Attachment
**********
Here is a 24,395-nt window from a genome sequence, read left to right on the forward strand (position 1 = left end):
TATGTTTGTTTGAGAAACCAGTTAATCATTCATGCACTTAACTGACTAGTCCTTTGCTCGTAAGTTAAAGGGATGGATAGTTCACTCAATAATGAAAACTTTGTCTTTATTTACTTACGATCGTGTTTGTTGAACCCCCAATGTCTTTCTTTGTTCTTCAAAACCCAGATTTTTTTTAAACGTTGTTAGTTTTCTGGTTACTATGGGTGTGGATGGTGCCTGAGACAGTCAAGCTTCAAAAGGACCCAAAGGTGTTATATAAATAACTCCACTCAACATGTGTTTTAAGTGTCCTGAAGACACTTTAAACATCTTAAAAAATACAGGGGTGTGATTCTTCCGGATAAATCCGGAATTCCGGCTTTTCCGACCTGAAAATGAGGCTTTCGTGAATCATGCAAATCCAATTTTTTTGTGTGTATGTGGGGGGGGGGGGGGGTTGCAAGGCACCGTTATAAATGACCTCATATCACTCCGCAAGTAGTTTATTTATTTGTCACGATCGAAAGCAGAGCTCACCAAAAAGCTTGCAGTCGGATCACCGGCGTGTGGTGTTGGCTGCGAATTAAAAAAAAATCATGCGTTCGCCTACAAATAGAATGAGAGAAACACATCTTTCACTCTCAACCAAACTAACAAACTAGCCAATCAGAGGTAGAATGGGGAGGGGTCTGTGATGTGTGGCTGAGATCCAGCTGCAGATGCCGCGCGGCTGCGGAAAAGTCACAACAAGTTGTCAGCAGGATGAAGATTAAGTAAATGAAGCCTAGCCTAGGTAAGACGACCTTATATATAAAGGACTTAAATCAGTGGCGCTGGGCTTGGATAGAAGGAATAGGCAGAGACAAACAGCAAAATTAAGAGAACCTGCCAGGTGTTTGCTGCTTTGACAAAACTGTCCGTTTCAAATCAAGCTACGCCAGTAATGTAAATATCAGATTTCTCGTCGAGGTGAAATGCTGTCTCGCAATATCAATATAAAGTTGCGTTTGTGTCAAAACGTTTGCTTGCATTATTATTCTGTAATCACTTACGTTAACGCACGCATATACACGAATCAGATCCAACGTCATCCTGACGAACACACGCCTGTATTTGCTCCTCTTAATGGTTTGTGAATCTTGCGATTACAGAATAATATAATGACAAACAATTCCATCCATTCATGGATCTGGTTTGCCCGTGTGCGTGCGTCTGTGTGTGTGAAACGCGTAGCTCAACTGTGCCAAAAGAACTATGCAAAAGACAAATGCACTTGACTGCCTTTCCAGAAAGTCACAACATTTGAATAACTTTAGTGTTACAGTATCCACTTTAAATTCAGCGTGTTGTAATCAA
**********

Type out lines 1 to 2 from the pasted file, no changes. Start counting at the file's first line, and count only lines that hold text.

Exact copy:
Here is a 24,395-nt window from a genome sequence, read left to right on the forward strand (position 1 = left end):
TATGTTTGTTTGAGAAACCAGTTAATCATTCATGCACTTAACTGACTAGTCCTTTGCTCGTAAGTTAAAGGGATGGATAGTTCACTCAATAATGAAAACTTTGTCTTTATTTACTTACGATCGTGTTTGTTGAACCCCCAATGTCTTTCTTTGTTCTTCAAAACCCAGATTTTTTTTAAACGTTGTTAGTTTTCTGGTTACTATGGGTGTGGATGGTGCCTGAGACAGTCAAGCTTCAAAAGGACCCAAAGGTGTTATATAAATAACTCCACTCAACATGTGTTTTAAGTGTCCTGAAGACACTTTAAACATCTTAAAAAATACAGGGGTGTGATTCTTCCGGATAAATCCGGAATTCCGGCTTTTCCGACCTGAAAATGAGGCTTTCGTGAATCATGCAAATCCAATTTTTTTGTGTGTATGTGGGGGGGGGGGGGGGTTGCAAGGCACCGTTATAAATGACCTCATATCACTCCGCAAGTAGTTTATTTATTTGTCACGATCGAAAGCAGAGCTCACCAAAAAGCTTGCAGTCGGATCACCGGCGTGTGGTGTTGGCTGCGAATTAAAAAAAAATCATGCGTTCGCCTACAAATAGAATGAGAGAAACACATCTTTCACTCTCAACCAAACTAACAAACTAGCCAATCAGAGGTAGAATGGGGAGGGGTCTGTGATGTGTGGCTGAGATCCAGCTGCAGATGCCGCGCGGCTGCGGAAAAGTCACAACAAGTTGTCAGCAGGATGAAGATTAAGTAAATGAAGCCTAGCCTAGGTAAGACGACCTTATATATAAAGGACTTAAATCAGTGGCGCTGGGCTTGGATAGAAGGAATAGGCAGAGACAAACAGCAAAATTAAGAGAACCTGCCAGGTGTTTGCTGCTTTGACAAAACTGTCCGTTTCAAATCAAGCTACGCCAGTAATGTAAATATCAGATTTCTCGTCGAGGTGAAATGCTGTCTCGCAATATCAATATAAAGTTGCGTTTGTGTCAAAACGTTTGCTTGCATTATTATTCTGTAATCACTTACGTTAACGCACGCATATACACGAATCAGATCCAACGTCATCCTGACGAACACACGCCTGTATTTGCTCCTCTTAATGGTTTGTGAATCTTGCGATTACAGAATAATATAATGACAAACAATTCCATCCATTCATGGATCTGGTTTGCCCGTGTGCGTGCGTCTGTGTGTGTGAAACGCGTAGCTCAACTGTGCCAAAAGAACTATGCAAAAGACAAATGCACTTGACTGCCTTTCCAGAAAGTCACAACATTTGAATAACTTTAGTGTTACAGTATCCACTTTAAATTCAGCGTGTTGTAATCAA